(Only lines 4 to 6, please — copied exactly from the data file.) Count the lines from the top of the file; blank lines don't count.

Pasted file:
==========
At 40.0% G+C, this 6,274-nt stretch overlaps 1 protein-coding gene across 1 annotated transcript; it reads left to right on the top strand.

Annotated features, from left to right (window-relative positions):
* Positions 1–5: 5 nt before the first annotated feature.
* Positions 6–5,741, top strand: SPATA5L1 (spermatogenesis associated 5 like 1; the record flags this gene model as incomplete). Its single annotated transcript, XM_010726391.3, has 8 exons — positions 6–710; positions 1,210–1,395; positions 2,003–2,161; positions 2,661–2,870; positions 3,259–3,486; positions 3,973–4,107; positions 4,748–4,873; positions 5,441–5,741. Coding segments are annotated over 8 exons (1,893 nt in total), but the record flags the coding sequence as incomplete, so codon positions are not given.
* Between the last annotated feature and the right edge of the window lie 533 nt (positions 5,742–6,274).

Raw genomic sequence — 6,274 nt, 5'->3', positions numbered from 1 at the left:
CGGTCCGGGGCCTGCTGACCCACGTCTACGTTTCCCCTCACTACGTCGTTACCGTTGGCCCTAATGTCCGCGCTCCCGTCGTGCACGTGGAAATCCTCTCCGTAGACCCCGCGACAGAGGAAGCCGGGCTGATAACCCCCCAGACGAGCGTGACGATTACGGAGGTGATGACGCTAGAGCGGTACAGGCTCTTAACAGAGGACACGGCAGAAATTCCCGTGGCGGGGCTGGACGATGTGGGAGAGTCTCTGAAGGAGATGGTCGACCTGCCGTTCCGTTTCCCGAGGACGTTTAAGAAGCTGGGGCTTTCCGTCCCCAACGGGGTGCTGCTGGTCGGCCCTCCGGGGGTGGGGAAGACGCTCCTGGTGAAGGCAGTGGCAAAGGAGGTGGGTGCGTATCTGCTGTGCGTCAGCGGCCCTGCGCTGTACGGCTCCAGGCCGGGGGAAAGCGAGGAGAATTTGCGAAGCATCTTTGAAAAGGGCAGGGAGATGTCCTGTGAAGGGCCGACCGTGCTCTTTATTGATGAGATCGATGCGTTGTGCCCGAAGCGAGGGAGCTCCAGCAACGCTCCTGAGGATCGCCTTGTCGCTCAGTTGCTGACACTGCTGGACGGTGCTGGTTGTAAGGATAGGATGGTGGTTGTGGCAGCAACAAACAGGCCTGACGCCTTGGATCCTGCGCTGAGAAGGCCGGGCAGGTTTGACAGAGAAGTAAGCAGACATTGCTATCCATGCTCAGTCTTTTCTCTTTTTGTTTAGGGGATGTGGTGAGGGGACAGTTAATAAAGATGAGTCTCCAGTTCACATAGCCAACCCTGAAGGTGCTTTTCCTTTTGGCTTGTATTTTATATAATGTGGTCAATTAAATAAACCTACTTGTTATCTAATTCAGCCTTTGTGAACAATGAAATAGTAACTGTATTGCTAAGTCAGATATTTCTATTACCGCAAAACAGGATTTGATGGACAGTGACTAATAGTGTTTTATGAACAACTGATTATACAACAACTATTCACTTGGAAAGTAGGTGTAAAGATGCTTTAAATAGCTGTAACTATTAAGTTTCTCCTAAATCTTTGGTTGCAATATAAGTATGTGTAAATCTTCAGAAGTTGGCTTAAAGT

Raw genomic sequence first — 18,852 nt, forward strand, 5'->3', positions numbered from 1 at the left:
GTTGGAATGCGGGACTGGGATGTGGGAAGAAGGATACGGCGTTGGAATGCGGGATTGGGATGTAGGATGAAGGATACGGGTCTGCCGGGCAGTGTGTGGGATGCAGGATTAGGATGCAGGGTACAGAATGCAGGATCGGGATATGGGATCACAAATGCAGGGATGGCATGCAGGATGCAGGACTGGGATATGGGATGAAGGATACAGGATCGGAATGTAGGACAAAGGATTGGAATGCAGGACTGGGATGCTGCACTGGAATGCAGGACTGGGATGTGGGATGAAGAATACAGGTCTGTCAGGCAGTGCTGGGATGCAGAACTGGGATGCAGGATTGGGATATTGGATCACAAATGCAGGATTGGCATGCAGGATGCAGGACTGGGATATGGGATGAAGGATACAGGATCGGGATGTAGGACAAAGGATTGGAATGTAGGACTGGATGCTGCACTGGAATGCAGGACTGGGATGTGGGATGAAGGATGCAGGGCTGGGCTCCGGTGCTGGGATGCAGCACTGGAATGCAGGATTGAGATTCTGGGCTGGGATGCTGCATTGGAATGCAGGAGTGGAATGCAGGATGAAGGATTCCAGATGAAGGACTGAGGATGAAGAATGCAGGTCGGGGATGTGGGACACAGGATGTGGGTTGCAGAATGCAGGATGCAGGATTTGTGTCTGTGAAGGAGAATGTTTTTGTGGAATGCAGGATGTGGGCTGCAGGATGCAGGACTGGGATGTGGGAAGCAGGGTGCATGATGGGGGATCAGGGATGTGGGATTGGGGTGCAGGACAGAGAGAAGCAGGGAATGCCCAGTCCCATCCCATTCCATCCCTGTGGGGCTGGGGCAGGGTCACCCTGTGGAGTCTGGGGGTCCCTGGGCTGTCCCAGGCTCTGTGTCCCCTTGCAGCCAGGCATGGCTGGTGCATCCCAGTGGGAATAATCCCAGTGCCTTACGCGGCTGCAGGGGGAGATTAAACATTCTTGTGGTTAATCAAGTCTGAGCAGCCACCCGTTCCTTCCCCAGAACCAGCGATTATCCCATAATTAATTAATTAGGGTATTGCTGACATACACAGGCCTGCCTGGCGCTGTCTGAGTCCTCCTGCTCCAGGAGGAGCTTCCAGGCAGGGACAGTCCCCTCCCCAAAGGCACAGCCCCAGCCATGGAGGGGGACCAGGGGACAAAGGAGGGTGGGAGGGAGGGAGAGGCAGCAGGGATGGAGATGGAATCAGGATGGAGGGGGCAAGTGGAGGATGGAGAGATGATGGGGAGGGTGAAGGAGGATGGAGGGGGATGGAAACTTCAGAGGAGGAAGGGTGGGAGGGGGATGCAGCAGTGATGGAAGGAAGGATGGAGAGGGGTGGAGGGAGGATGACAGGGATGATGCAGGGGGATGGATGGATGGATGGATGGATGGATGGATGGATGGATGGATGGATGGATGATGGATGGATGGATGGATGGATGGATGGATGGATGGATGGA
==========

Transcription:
* Positions 6–5,741, top strand: SPATA5L1 (spermatogenesis associated 5 like 1; the record flags this gene model as incomplete). Its single annotated transcript, XM_010726391.3, has 8 exons — positions 6–710; positions 1,210–1,395; positions 2,003–2,161; positions 2,661–2,870; positions 3,259–3,486; positions 3,973–4,107; positions 4,748–4,873; positions 5,441–5,741. Coding segments are annotated over 8 exons (1,893 nt in total), but the record flags the coding sequence as incomplete, so codon positions are not given.
* Between the last annotated feature and the right edge of the window lie 533 nt (positions 5,742–6,274).

Raw genomic sequence — 6,274 nt, 5'->3', positions numbered from 1 at the left: